Fraunhofer, Semikron research aims at improving passive components reliability

July 05, 2011 // By Christoph Hammerschmidt
A collaborative research project of power components manufacturer Semikron AG and the Fraunhofer Institute for Integrated Systems and Components (IISB) looks into failure mechanisms of passive integrated silicon components. The goal of the project is to improve the reliability of power modules for electric and hybrid electric vehicles as well as conveyor vehicles and forklifts.

Power modules controlling battery charging / discharging processes drive motors typically handle large energies. In such an environment the malfunction of a single component in most cases causes the destruction of the entire module. While silicon-based power switches have reached a high reliability, there is still significant potential to improve the external circuitry. Typically in such applications the resistors and capacitors used are designed as discrete components. Within the scope of the project the researchers integrate the passive components onto a ceramic substrate much like active components. The use of these monolithically integrated passive components can significantly increase the reliability of power modules, Fraunhofer said.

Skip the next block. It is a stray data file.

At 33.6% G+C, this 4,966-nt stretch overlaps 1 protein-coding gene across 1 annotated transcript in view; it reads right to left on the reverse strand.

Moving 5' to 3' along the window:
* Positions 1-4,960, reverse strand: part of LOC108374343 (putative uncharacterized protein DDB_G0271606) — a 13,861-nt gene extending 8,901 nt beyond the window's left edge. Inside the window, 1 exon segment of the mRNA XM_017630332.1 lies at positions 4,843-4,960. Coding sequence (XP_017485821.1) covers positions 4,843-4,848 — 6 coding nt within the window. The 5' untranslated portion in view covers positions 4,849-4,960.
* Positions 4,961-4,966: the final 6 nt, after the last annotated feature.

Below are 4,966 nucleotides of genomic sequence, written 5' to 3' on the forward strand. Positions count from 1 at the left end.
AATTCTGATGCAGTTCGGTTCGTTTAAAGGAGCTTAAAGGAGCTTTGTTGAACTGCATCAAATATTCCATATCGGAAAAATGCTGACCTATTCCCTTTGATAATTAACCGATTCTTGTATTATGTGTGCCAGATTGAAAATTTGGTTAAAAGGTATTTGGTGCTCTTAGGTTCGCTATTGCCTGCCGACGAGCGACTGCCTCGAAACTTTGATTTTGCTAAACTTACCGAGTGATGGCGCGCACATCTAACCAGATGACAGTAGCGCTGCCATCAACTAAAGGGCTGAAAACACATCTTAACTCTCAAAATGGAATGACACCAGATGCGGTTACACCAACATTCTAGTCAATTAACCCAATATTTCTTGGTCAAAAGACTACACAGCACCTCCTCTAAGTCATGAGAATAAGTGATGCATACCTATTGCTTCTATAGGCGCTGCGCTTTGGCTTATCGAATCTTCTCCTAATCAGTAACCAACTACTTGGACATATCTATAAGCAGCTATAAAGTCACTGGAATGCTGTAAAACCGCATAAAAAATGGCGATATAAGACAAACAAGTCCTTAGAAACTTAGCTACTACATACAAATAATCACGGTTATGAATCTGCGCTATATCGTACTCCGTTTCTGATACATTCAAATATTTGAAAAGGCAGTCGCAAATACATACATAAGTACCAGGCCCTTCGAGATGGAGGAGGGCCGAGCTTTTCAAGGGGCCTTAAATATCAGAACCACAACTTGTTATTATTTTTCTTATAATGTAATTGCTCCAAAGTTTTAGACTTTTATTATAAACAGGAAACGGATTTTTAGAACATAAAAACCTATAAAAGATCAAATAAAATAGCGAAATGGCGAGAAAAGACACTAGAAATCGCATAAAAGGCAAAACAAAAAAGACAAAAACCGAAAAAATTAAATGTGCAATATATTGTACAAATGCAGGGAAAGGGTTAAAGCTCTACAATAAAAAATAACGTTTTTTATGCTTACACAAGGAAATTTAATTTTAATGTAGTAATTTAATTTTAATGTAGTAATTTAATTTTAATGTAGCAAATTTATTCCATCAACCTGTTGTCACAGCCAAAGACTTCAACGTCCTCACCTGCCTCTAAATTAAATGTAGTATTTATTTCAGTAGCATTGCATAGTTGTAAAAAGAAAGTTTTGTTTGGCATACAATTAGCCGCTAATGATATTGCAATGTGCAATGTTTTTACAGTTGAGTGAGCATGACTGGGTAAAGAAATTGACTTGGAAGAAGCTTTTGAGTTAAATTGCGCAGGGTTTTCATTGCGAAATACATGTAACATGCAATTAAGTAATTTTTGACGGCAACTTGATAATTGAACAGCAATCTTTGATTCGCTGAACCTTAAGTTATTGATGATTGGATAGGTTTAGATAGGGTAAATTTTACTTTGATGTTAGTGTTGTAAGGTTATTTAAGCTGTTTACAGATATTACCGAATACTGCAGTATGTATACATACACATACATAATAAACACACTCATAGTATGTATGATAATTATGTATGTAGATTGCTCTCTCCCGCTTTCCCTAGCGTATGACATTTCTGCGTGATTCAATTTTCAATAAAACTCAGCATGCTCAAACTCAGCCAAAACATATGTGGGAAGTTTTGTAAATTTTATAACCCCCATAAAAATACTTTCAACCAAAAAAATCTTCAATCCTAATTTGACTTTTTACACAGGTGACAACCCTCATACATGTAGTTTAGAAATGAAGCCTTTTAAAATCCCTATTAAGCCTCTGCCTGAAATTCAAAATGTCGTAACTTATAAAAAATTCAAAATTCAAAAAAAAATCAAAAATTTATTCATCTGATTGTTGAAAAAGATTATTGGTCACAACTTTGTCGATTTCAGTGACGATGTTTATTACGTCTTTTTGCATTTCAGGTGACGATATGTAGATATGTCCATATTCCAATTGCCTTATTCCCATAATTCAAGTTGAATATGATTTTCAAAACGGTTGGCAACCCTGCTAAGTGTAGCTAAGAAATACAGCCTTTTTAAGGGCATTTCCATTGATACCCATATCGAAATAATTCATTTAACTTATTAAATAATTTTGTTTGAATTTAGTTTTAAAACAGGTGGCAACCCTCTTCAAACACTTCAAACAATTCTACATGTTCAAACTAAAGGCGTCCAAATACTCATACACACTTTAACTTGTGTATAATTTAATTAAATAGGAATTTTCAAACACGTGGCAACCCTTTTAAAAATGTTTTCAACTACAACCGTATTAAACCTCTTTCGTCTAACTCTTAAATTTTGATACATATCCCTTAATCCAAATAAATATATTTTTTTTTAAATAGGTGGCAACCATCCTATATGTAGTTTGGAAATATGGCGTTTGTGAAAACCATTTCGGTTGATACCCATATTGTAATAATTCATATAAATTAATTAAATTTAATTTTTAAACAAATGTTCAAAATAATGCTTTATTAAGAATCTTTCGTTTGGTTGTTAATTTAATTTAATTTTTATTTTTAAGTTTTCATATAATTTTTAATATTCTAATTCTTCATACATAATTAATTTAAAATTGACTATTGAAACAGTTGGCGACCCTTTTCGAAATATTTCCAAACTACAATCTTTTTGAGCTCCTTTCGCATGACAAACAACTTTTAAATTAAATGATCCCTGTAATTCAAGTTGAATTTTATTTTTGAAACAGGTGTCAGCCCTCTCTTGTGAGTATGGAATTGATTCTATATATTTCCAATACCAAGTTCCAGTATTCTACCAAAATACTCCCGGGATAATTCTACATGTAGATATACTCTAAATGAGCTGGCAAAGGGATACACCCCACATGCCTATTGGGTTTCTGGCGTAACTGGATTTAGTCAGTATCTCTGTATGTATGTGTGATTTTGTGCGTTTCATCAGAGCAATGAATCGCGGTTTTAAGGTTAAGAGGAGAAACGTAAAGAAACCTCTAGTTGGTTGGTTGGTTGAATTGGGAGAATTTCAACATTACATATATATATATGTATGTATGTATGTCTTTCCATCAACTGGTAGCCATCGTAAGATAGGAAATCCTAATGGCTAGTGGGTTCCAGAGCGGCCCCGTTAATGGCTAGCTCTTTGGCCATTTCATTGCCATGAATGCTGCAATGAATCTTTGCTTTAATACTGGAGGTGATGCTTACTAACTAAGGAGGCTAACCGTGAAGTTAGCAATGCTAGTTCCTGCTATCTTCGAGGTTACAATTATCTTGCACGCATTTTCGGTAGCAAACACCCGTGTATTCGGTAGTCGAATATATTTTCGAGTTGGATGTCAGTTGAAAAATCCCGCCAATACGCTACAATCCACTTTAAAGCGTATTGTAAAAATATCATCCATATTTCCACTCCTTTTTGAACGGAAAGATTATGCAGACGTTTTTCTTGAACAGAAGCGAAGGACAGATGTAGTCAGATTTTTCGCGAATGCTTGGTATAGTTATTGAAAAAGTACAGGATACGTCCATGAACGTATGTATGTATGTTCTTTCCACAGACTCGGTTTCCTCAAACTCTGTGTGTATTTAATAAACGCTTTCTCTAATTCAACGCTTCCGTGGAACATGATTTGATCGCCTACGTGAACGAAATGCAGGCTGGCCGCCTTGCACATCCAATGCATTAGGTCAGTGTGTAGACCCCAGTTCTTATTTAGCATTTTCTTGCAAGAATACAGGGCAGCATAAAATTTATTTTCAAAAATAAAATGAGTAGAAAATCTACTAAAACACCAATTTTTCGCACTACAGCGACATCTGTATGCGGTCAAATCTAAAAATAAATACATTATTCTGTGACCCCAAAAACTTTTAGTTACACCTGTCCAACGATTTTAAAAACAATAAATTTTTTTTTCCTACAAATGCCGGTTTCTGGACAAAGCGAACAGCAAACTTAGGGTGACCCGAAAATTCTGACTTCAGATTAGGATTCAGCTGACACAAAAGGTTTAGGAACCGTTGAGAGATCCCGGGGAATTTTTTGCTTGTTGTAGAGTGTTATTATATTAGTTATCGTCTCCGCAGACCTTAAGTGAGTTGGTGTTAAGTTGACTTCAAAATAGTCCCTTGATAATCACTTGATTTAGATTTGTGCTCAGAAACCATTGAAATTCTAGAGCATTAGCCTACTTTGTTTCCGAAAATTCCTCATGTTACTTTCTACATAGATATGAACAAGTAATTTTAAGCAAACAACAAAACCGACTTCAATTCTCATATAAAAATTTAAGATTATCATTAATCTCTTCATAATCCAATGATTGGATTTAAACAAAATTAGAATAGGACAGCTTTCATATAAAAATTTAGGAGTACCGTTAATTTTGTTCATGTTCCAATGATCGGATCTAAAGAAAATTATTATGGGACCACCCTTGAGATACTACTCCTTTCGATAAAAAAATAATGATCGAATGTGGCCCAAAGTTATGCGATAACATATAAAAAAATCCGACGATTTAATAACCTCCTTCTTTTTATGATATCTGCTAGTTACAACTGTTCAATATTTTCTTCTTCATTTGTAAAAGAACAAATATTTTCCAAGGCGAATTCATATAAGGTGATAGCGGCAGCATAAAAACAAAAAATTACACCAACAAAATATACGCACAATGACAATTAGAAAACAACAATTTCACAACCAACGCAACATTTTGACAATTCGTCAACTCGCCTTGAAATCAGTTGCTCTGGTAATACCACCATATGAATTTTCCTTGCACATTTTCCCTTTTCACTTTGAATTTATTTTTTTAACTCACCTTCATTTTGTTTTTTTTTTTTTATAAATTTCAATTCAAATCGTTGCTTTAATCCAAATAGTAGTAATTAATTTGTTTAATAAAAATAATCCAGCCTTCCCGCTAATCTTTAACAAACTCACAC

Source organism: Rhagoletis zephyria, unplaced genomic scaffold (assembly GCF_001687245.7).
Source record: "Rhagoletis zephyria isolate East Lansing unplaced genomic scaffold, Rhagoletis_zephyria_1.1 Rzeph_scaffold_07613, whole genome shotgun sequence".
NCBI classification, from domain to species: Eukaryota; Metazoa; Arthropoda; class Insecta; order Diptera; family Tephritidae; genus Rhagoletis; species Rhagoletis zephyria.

Besides battery electric and hybrid electric vehicles also energy transmission in energy distribution networks, production equipment and white goods can benefit from the technology. In addition, production processes of power modules can be simplified and optimized. Thus, the sales price of power electronic modules can be reduced. For instance, soldering processes become redundant since active and passive components will be integrated on one ceramic component carrier.

Fraunhofer IISB contributes to the project with its experience in integrating passive components into modules as well with its expertise of failure causes and lie time prediction methods. Semikron will evaluate the integrated passive silicon components at module level as well as within a field trial.

Results can be expected in 2014, the research partners said.